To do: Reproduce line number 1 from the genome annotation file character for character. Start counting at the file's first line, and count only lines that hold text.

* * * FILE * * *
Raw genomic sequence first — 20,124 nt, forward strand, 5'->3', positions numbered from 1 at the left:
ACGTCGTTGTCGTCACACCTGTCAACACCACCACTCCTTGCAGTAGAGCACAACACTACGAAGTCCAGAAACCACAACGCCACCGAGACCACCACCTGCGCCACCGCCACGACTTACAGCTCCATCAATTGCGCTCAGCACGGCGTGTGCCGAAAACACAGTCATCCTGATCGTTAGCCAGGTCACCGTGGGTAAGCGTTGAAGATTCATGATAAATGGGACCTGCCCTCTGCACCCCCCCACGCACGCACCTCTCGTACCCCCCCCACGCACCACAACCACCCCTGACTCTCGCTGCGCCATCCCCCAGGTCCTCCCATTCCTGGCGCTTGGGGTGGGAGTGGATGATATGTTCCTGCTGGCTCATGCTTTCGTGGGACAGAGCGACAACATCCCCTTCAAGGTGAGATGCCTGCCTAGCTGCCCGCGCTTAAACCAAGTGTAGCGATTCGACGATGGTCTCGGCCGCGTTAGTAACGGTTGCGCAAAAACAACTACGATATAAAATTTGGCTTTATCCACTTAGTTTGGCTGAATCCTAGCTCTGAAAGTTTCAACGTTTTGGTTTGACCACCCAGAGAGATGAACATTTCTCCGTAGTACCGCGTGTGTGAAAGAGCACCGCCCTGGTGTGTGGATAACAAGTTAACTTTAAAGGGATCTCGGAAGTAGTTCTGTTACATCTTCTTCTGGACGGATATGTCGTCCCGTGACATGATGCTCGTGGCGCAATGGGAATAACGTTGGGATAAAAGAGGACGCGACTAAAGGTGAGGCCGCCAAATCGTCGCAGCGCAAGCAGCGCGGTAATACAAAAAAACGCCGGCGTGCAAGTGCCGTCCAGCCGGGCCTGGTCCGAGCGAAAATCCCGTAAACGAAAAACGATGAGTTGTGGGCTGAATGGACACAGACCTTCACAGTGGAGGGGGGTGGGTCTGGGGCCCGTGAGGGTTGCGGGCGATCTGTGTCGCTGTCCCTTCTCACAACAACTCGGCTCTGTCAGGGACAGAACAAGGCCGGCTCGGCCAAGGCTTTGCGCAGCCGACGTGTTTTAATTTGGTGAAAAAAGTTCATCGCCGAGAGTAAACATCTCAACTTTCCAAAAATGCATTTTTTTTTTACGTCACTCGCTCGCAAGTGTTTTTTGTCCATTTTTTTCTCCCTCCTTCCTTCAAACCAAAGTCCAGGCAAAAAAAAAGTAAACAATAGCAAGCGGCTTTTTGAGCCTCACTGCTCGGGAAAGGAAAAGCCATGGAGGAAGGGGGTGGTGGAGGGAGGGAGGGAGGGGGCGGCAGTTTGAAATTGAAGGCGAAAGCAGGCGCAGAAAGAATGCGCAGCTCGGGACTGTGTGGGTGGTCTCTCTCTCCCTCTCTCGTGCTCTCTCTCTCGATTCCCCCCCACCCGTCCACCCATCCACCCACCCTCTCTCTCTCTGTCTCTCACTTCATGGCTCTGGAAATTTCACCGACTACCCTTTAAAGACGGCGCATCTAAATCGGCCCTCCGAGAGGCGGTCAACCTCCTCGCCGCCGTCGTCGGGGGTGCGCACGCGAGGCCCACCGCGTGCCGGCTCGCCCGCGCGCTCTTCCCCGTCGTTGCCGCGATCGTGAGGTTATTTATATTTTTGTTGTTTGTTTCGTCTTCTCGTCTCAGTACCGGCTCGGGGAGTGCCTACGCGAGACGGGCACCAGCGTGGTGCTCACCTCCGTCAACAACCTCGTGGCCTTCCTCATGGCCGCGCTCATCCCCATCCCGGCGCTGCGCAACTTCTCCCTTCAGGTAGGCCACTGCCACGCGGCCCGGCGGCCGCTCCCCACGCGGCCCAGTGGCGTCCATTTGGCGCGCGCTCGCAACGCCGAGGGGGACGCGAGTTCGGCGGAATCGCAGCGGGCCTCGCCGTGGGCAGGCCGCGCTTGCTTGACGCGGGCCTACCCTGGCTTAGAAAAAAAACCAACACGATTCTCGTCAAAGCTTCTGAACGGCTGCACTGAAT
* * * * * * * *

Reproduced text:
Raw genomic sequence first — 20,124 nt, forward strand, 5'->3', positions numbered from 1 at the left: